relates to New York City’s Most Instagrammable Public Art (That’s Not the Vessel)

Ruth Ewan’s Silent Agitator, on the High Line

The High Line has its own arts program. A recent installation is a clock by artist Ruth Ewan, whose practice centers on activism and social engagement. This work, which spells out “organization” where a clock’s hours would be, is based on a picture that was originally made for the Industrial Workers of the World labor union in the early 20th century. The sculpture will be on view through March 2020. The High Line, at W. 24th Street near Tenth Avenue

Photographer: Michael Noble Jr./Bloomberg

relates to New York City’s Most Instagrammable Public Art (That’s Not the Vessel)

Jaume Plensa’s Behind the Walls, 2019, at Rockefeller Center

Every year, during its fall edition in London, the Frieze art fair puts on a mini-sculpture exhibition in Regent’s Park, with works provided by galleries that have booths at the fair. Given that Frieze New York is held on Randall’s Island, it’s something of a relief to find that its equivalent sculpture iteration is much more centrally located. Fifth Avenue, between E. 49 Street and E. 50 Street.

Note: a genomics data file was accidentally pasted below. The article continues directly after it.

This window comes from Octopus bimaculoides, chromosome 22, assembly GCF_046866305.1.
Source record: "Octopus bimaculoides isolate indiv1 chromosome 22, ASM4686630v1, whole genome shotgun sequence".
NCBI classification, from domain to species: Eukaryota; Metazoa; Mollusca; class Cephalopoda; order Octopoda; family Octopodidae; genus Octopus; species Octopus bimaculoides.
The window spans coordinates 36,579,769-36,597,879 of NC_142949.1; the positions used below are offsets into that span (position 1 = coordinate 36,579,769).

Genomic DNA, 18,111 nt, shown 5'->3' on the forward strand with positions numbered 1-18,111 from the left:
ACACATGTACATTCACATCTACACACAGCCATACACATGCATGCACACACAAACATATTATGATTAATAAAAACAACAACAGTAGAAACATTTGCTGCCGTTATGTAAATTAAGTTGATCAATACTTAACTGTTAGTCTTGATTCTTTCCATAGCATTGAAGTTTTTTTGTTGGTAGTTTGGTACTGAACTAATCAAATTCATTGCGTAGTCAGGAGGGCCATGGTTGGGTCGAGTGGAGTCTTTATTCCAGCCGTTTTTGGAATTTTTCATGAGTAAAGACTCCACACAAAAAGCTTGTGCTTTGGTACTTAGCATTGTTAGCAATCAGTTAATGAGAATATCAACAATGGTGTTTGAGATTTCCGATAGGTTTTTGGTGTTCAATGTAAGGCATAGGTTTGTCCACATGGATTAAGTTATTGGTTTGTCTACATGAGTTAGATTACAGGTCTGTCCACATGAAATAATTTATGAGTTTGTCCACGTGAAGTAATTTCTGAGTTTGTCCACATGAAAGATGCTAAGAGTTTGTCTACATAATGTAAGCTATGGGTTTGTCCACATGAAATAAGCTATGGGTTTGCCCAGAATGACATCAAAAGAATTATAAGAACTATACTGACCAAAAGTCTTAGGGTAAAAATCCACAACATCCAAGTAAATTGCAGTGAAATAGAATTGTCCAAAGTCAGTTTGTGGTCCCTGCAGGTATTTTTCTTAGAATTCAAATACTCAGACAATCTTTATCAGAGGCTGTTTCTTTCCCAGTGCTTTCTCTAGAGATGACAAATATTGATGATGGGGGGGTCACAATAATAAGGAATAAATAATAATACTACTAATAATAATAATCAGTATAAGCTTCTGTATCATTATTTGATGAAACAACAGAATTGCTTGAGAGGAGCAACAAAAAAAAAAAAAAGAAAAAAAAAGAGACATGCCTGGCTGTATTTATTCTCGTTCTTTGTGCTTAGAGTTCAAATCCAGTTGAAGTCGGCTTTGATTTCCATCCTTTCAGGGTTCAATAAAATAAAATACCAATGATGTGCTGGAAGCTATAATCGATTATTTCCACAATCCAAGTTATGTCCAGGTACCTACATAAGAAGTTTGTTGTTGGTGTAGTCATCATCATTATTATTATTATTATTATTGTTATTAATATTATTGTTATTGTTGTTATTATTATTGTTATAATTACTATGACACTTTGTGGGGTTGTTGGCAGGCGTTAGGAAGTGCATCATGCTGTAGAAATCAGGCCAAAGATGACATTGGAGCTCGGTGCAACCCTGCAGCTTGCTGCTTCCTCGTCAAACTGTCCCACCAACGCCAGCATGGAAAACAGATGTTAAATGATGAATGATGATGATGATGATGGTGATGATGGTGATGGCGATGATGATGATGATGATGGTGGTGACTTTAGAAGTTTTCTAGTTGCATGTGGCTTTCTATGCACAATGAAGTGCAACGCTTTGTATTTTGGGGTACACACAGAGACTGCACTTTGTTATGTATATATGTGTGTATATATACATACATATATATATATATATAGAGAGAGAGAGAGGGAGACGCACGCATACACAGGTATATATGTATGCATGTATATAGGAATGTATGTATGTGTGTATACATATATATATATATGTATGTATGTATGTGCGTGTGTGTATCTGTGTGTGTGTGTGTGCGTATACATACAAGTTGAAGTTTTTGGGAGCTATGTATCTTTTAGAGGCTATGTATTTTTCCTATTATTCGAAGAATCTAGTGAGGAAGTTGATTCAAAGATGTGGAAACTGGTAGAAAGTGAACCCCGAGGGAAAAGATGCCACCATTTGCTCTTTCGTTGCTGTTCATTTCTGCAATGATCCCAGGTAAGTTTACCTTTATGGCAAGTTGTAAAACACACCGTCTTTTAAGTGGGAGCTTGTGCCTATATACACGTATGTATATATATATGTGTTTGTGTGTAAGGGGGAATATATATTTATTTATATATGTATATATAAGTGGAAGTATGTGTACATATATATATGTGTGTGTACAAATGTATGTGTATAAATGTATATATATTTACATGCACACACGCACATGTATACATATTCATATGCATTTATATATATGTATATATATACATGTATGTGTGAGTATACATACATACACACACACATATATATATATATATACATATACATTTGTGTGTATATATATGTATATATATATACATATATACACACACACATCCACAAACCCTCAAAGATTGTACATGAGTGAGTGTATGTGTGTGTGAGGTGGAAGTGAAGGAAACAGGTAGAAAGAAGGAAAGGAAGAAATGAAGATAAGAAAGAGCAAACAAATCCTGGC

Photographer: Michael Noble Jr./Bloomberg

relates to New York City’s Most Instagrammable Public Art (That’s Not the Vessel)

For Something Completely Different: Green-Wood Cemetery

What do Jean-Michel Basquiat, Leonard Bernstein, and Louis Comfort Tiffany have in common? They’re all buried in Green-Wood Cemetery, a 478-acre collection—almost as big as nearby Prospect Park—of spectacular 19th century and 20th century mausoleums and statues. Trust us, it’s worth the trip. Fifth Avenue and 25th Street, South Slope, Brooklyn

Photographer: Michael Noble Jr./Bloomberg

relates to New York City’s Most Instagrammable Public Art (That’s Not the Vessel)

Robert Indiana’s Love, on top of Paul Kasmin Gallery

The High Line has emerged as one of the best places in New York to see both public art and art in public. For the latter category, the privately owned Kasmin gallery has installed three large sculptures from Robert Indiana’s iconic Love series on its roof, which is adjacent to the High Line. The High Line, at W. 27th Street (near Tenth Avenue